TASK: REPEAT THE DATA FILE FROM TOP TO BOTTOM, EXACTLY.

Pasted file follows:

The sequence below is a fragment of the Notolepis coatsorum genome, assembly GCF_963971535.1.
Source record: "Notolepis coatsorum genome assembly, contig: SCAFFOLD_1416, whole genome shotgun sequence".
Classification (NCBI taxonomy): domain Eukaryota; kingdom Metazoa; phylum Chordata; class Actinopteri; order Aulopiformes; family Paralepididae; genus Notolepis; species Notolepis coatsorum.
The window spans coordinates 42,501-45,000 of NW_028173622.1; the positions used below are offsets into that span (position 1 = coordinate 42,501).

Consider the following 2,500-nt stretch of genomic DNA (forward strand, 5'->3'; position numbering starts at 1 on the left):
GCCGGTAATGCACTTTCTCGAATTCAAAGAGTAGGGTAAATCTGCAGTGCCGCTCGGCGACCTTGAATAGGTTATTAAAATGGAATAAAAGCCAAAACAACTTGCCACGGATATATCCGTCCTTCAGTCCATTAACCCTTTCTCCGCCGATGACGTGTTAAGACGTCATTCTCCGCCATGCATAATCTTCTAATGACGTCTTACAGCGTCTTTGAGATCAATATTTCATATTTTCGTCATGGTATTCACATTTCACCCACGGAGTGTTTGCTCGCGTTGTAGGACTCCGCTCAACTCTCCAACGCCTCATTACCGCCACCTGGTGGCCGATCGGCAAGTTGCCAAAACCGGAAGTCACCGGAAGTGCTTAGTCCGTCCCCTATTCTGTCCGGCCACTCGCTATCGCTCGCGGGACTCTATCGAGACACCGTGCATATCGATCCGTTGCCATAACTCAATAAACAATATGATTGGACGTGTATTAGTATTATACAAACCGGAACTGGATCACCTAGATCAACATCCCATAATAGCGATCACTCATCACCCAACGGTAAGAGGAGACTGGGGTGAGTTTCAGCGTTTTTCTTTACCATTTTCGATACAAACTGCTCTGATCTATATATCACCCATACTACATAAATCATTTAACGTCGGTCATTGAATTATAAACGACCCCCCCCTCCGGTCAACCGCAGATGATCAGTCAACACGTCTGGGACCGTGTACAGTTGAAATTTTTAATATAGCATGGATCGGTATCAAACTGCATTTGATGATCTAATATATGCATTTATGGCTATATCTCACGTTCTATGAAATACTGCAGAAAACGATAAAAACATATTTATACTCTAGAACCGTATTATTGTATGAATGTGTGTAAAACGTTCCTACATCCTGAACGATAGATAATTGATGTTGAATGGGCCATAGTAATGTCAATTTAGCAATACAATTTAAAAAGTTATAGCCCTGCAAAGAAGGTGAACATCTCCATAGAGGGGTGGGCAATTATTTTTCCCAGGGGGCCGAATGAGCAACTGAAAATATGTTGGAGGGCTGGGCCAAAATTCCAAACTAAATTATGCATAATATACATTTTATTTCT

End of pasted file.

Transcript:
The sequence below is a fragment of the Notolepis coatsorum genome, assembly GCF_963971535.1.
Source record: "Notolepis coatsorum genome assembly, contig: SCAFFOLD_1416, whole genome shotgun sequence".
Classification (NCBI taxonomy): domain Eukaryota; kingdom Metazoa; phylum Chordata; class Actinopteri; order Aulopiformes; family Paralepididae; genus Notolepis; species Notolepis coatsorum.
The window spans coordinates 42,501-45,000 of NW_028173622.1; the positions used below are offsets into that span (position 1 = coordinate 42,501).

Consider the following 2,500-nt stretch of genomic DNA (forward strand, 5'->3'; position numbering starts at 1 on the left):
GCCGGTAATGCACTTTCTCGAATTCAAAGAGTAGGGTAAATCTGCAGTGCCGCTCGGCGACCTTGAATAGGTTATTAAAATGGAATAAAAGCCAAAACAACTTGCCACGGATATATCCGTCCTTCAGTCCATTAACCCTTTCTCCGCCGATGACGTGTTAAGACGTCATTCTCCGCCATGCATAATCTTCTAATGACGTCTTACAGCGTCTTTGAGATCAATATTTCATATTTTCGTCATGGTATTCACATTTCACCCACGGAGTGTTTGCTCGCGTTGTAGGACTCCGCTCAACTCTCCAACGCCTCATTACCGCCACCTGGTGGCCGATCGGCAAGTTGCCAAAACCGGAAGTCACCGGAAGTGCTTAGTCCGTCCCCTATTCTGTCCGGCCACTCGCTATCGCTCGCGGGACTCTATCGAGACACCGTGCATATCGATCCGTTGCCATAACTCAATAAACAATATGATTGGACGTGTATTAGTATTATACAAACCGGAACTGGATCACCTAGATCAACATCCCATAATAGCGATCACTCATCACCCAACGGTAAGAGGAGACTGGGGTGAGTTTCAGCGTTTTTCTTTACCATTTTCGATACAAACTGCTCTGATCTATATATCACCCATACTACATAAATCATTTAACGTCGGTCATTGAATTATAAACGACCCCCCCCTCCGGTCAACCGCAGATGATCAGTCAACACGTCTGGGACCGTGTACAGTTGAAATTTTTAATATAGCATGGATCGGTATCAAACTGCATTTGATGATCTAATATATGCATTTATGGCTATATCTCACGTTCTATGAAATACTGCAGAAAACGATAAAAACATATTTATACTCTAGAACCGTATTATTGTATGAATGTGTGTAAAACGTTCCTACATCCTGAACGATAGATAATTGATGTTGAATGGGCCATAGTAATGTCAATTTAGCAATACAATTTAAAAAGTTATAGCCCTGCAAAGAAGGTGAACATCTCCATAGAGGGGTGGGCAATTATTTTTCCCAGGGGGCCGAATGAGCAACTGAAAATATGTTGGAGGGCTGGGCCAAAATTCCAAACTAAATTATGCATAATATACATTTTATTTCT